Feeling Better by Helping Others

I find it healthy to remind myself when I’m feeling terrible and achy that there are a lot of other hardships in the world beyond myself. While I may struggle with my rheumatoid arthritis (RA), I’m very fortunate in many aspects of my life. And despite my disease and subsequent disability, there are things I can do to help others.

Somehow I forget my pain and stiffness a little bit when I can give to charity or volunteer my time. This season my husband and I gave a cart of groceries to a food pantry, purchased several toys for Toys for Tots, and recruited donations for a charity raffle to benefit a local nonprofit.

We’ll be traveling to visit family over Christmas and we’ll have a good time feasting and exchanging gifts. But I feel better about celebrating because we’ve hopefully made a difference in lifting the burdens of others during the holidays.

Especially during the winter, my RA can be all-consuming. I spend extra energy trying to stay warm and manage joint pain while continuing my usual schedule. I’ve trained myself pretty well to set aside my pain and concentrate on activities, such as work. Being busy actually helps to keep my mind off the RA.

But when my symptoms are stronger in the winter, my concentration slips. When I feel worse about my RA, this can lead to negative thoughts and the lure of too much self-pity. In fact, feeling bad about my illness can actually make my symptoms worse.

For me, charity work is a great way to get beyond myself while also helping others. While I need to be thoughtful about what I can contribute, no matter how bad my RA feels, there’s always something I can still do.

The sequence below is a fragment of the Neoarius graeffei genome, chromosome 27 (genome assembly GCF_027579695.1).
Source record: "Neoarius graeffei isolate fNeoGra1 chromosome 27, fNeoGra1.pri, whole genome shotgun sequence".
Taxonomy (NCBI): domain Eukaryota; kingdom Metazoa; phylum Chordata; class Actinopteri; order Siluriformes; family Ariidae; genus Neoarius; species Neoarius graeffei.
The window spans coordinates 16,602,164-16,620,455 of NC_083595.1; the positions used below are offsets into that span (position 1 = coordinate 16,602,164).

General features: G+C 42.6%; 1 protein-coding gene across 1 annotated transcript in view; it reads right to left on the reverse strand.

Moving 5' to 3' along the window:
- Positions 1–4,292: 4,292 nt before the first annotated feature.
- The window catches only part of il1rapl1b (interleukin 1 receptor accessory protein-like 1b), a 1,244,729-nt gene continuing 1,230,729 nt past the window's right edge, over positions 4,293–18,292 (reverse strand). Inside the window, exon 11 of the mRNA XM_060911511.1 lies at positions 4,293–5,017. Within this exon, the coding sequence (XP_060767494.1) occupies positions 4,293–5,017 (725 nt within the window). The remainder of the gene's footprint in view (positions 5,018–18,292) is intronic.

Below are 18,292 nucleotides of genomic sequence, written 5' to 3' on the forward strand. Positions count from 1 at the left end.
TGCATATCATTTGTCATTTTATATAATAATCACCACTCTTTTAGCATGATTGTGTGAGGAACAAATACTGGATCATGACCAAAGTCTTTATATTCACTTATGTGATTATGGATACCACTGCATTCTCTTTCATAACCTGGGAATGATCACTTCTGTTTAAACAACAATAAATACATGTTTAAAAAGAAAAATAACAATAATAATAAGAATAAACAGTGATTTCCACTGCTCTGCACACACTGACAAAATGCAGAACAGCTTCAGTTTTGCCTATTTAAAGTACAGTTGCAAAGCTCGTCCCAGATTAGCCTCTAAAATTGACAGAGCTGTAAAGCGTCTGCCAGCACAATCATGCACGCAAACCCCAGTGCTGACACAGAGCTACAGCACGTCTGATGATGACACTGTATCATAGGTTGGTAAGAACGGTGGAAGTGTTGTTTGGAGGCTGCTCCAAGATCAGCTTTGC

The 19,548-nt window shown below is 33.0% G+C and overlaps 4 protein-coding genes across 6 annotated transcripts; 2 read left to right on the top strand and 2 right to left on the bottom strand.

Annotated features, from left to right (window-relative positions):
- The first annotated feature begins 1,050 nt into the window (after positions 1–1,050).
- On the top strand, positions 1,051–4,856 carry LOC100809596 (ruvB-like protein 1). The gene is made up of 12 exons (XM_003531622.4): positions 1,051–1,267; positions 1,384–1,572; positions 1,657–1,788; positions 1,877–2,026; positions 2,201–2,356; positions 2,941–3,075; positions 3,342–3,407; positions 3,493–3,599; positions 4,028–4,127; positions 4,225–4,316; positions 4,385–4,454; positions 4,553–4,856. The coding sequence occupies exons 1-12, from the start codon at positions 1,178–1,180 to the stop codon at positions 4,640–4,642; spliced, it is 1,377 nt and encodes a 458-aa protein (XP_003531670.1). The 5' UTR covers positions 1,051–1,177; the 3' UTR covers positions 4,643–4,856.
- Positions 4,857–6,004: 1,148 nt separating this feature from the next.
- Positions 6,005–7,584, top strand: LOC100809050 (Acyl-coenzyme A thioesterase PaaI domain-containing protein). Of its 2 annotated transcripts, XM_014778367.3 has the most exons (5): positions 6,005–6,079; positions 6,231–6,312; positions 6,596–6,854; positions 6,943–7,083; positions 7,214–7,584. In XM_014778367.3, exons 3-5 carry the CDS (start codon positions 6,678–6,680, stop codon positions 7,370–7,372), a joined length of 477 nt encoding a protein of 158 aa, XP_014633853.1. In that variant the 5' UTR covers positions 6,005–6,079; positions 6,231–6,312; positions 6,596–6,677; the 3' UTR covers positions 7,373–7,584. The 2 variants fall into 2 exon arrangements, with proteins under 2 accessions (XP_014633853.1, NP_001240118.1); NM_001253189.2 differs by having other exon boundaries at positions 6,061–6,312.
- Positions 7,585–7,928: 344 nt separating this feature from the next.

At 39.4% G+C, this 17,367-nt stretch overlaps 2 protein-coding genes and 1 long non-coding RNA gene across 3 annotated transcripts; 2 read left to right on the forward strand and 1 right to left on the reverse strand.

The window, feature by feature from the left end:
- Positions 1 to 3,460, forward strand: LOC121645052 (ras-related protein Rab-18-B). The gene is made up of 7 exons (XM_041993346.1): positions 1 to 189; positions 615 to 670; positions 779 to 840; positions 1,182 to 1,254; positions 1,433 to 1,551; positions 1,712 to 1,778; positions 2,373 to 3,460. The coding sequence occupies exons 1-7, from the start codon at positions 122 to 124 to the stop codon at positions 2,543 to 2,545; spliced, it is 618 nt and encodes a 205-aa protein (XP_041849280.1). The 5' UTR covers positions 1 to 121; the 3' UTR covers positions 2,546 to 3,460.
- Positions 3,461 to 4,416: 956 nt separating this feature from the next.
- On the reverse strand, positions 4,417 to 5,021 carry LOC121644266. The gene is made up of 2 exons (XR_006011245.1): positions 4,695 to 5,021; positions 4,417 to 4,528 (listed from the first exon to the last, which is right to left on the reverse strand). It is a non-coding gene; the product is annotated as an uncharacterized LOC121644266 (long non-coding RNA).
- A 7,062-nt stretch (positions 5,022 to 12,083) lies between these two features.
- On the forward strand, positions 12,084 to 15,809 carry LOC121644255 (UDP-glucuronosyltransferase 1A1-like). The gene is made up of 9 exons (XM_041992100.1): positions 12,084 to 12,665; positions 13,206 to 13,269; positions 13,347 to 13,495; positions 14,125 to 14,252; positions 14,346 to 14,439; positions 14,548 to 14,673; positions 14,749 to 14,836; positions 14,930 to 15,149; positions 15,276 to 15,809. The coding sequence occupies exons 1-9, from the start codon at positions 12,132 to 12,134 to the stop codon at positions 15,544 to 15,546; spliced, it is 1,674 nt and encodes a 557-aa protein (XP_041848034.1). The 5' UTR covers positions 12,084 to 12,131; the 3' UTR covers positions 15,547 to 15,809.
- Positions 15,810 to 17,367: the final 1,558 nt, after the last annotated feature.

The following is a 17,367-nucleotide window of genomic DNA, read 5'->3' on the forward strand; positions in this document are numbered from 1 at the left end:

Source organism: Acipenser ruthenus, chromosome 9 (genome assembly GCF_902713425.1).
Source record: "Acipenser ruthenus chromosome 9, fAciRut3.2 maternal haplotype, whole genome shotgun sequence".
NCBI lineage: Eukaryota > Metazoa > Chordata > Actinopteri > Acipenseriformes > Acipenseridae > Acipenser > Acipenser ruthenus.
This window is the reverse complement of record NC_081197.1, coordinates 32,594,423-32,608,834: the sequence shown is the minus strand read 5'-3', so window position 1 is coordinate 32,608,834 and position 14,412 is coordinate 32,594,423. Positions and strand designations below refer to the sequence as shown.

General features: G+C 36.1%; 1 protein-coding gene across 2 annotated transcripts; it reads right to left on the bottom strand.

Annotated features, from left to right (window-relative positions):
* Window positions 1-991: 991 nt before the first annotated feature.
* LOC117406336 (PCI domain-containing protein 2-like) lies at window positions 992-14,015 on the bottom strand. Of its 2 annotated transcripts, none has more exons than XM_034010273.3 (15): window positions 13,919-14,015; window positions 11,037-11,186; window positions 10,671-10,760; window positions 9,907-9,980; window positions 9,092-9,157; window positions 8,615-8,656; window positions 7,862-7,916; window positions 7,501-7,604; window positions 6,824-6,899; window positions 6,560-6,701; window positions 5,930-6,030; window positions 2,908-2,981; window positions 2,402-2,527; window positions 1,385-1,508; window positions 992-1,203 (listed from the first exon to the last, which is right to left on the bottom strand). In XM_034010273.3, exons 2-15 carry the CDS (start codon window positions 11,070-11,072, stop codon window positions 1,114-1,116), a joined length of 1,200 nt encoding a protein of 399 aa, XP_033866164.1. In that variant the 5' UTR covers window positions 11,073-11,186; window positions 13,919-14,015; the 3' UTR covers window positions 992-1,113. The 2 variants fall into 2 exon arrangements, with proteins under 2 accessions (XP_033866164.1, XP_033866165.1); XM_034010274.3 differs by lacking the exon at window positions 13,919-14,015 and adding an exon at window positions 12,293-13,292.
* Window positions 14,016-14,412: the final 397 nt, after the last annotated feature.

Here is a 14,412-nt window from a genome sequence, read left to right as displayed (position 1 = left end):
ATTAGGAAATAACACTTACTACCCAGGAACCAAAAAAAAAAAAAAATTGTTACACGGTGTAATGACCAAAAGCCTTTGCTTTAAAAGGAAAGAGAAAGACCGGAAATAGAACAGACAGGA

• Thoughtful donations—In addition to donating food and toys, we also donate clothes and linens. Professional clothes can be a great item to donate. It’s also helpful to contact your local charity to find out what items may be most needed. Some places are also looking for used cars and electronics.
  • Volunteering—I’ve greatly enjoyed volunteering for local organizations. Not only is volunteering a great way to give back, it can be good for meeting people and keeping busy. Giving your time and expertise can be a big help to others. A lot of nonprofits are short-staffed so helping out with some hours can make a difference in getting tasks done. Additionally, if you have a skill that may be helpful, this can be even better.
  • Monetary donations—I can’t think of any charity that couldn’t use more funds. With such great need, the way to focus may be where you have the most personal interest. For example, giving to local organizations or those that help directly in your community. Make choices that are meaningful to you.
  • Raising awareness—Spreading the word about a good charity or cause that needs support can also be a great way to help. I enjoy telling people about my charitable giving and volunteering to spark interest in others. Building awareness also helps build community.

Giving of myself, I find, is another way to help manage my RA and my emotional spirits. I can’t dwell too much on my own disease without sinking into doldrums. While understanding and acknowledging my RA and the painful limitations of my experience with it, looking outside to identify where I can help others is a great lift to my attitude.

This holiday season and throughout the year, charitable activities is another way for me to feel better about my RA while making a difference.

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